How I helped design, and launch, Australia’s leading future focused museum
- Team leadership
- Creative and digital project management
- Mentoring and coaching
- Budget and risk management
- User testing and installation
Timing: Jan 2017 – May 2018
The MOD. team had 18 months to launch a brand new, future focussed museum that would encourage young adults 15-25 to engage with science, technology, engineering and maths. The MOD. team, including myself, had no prior experience delivering exhibitions, museum or gallery experiences. We were also operating as a startup within the University of South Australia and had to negotiate a high level of ambiguity – we didn’t have a building, defined processes, policies or procedures in place. Working under the Director, I led the exhibitions team ( a creative technologist/ programmer, film producer, exhibitions coordinator and program coordinator) to both design the way we wanted to work and the work we wanted to present.
This project wasn’t a traditional design process – to get it right the discover phase was run across two key streams:
- Understanding what we needed as a team to support the design and delivery of the exhibition.
This included the processes and tools we would use, the guidelines we needed to comply with and the roles everyone would play. This was an iterative process of collaboration and co-design with the team – sometimes led by the Director and sometimes by me. I introduced the concept and practice of user centered design to the team and worked with them to develop and test new ways of working that led to a final design framework that could guide us in our process.
2. Understanding what young people wanted in a museum experience.
This was split into two parts: designing directly with end-users (which I have written up separately here) which then informed the work we did as a team to creatively respond to what users were telling us with ideas, concepts and prototypes.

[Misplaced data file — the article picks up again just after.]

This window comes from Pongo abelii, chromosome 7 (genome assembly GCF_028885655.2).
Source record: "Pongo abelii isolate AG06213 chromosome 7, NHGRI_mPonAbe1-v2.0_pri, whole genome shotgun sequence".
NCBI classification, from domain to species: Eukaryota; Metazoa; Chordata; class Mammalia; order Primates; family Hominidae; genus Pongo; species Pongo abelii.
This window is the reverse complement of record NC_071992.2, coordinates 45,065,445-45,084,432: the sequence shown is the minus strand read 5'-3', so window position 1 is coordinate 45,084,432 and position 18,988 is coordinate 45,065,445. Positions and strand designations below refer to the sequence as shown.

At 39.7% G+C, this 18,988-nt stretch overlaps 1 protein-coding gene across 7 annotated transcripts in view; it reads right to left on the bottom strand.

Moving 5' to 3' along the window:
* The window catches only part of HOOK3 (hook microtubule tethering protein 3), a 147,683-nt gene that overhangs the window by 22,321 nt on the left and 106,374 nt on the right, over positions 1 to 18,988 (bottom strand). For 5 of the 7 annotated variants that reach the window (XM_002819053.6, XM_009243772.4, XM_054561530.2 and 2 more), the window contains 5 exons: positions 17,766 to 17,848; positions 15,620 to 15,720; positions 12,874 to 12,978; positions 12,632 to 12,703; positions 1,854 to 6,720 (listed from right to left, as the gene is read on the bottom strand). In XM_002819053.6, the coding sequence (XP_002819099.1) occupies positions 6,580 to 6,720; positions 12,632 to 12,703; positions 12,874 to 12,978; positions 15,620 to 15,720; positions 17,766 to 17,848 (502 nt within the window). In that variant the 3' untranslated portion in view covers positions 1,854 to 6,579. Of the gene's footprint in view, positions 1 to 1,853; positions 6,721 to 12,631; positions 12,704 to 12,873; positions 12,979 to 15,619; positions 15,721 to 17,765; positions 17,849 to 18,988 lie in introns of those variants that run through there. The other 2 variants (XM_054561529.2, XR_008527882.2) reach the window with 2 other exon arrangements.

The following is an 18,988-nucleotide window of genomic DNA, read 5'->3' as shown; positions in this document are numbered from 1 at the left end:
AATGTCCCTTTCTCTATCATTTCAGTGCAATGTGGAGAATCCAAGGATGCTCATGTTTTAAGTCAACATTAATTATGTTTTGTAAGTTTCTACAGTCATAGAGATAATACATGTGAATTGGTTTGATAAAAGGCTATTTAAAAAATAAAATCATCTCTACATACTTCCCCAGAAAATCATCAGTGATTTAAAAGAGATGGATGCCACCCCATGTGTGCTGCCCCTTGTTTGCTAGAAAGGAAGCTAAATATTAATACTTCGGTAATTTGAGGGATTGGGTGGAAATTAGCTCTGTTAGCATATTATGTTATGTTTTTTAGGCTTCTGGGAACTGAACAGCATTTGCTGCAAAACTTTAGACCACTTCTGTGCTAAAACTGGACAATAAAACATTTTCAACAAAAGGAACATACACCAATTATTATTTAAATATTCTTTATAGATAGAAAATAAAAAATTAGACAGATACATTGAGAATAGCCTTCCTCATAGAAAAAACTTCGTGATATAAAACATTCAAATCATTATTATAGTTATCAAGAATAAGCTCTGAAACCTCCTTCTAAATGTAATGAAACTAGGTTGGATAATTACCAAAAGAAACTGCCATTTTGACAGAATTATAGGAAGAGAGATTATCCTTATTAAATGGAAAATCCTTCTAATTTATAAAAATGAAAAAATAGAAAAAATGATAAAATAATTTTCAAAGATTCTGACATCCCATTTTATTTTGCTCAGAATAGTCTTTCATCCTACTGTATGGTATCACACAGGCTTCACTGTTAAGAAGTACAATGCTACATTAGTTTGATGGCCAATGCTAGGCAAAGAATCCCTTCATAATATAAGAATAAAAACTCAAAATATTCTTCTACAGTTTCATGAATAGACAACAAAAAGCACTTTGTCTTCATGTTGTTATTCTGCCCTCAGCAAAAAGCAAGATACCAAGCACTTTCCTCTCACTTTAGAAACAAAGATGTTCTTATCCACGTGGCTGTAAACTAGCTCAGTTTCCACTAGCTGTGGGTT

Designing the way we wanted to design
Working with the team it quickly became apparent that blank sheets of paper and ambiguity were causing people stress and, at times, was leading to action paralysis (launching a new museum goes from fun to daunting pretty quickly!). One way to alleviate this was to define a process and framework for getting from the blank sheet of paper to a museum that was ready to launch. This became the MOD. Exhibit and Exhibition Planning Process which followed a design thinking model that I adapted so that it worked for the team. We also developed a set of overarching Design Principles that could act as decision-making tools and prompts as we were designing.
Designing the exhibition
When it came to designing the exhibition and exhibits the other tools I used to facilitate this process were simple and included:
- Slack to communicate and share ideas
- Asana with a Gantt chart plugin to map individual projects streams that were clustered around gallery spaces. I managed the overall program of work and made sure everything stayed on track.
- Excel to manage the intricate budget
- Evernote to clip and store ideas as we came across them
- Word templates/ forms that that could act as prompts to capture the right information at the right time so the team was prepared to brief and contract suppliers
- Pen, paper and sticky notes to brainstorm ideas, create quick prototypes, draw quick story boards, map journeys and create desktop prototypes
- Masking tape to map out objects on floors and walls to see how they would work in real spaces
- Powerpoint to mock up lowfi prototypes and screens for testing with users
- Sketchup to create 3D models and do virtual walk-throughs